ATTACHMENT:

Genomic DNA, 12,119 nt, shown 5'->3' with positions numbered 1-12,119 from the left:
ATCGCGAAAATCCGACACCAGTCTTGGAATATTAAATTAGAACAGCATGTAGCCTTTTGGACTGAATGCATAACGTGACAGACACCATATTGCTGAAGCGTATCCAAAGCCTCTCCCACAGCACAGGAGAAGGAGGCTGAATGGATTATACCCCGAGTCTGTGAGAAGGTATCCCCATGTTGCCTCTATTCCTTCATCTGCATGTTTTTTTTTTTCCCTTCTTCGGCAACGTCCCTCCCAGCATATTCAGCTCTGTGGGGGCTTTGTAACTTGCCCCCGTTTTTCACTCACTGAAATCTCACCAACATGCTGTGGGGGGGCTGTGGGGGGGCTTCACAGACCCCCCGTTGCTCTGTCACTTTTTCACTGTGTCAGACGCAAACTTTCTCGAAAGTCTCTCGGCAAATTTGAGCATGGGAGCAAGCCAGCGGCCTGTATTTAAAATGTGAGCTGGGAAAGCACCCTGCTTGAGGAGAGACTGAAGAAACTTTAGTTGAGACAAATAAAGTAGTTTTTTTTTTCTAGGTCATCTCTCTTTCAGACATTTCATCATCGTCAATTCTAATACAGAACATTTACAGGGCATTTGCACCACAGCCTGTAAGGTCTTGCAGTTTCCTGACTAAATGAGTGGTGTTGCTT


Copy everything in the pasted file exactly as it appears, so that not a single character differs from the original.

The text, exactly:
Genomic DNA, 12,119 nt, shown 5'->3' with positions numbered 1-12,119 from the left:
ATCGCGAAAATCCGACACCAGTCTTGGAATATTAAATTAGAACAGCATGTAGCCTTTTGGACTGAATGCATAACGTGACAGACACCATATTGCTGAAGCGTATCCAAAGCCTCTCCCACAGCACAGGAGAAGGAGGCTGAATGGATTATACCCCGAGTCTGTGAGAAGGTATCCCCATGTTGCCTCTATTCCTTCATCTGCATGTTTTTTTTTTTCCCTTCTTCGGCAACGTCCCTCCCAGCATATTCAGCTCTGTGGGGGCTTTGTAACTTGCCCCCGTTTTTCACTCACTGAAATCTCACCAACATGCTGTGGGGGGGCTGTGGGGGGGCTTCACAGACCCCCCGTTGCTCTGTCACTTTTTCACTGTGTCAGACGCAAACTTTCTCGAAAGTCTCTCGGCAAATTTGAGCATGGGAGCAAGCCAGCGGCCTGTATTTAAAATGTGAGCTGGGAAAGCACCCTGCTTGAGGAGAGACTGAAGAAACTTTAGTTGAGACAAATAAAGTAGTTTTTTTTTTCTAGGTCATCTCTCTTTCAGACATTTCATCATCGTCAATTCTAATACAGAACATTTACAGGGCATTTGCACCACAGCCTGTAAGGTCTTGCAGTTTCCTGACTAAATGAGTGGTGTTGCTT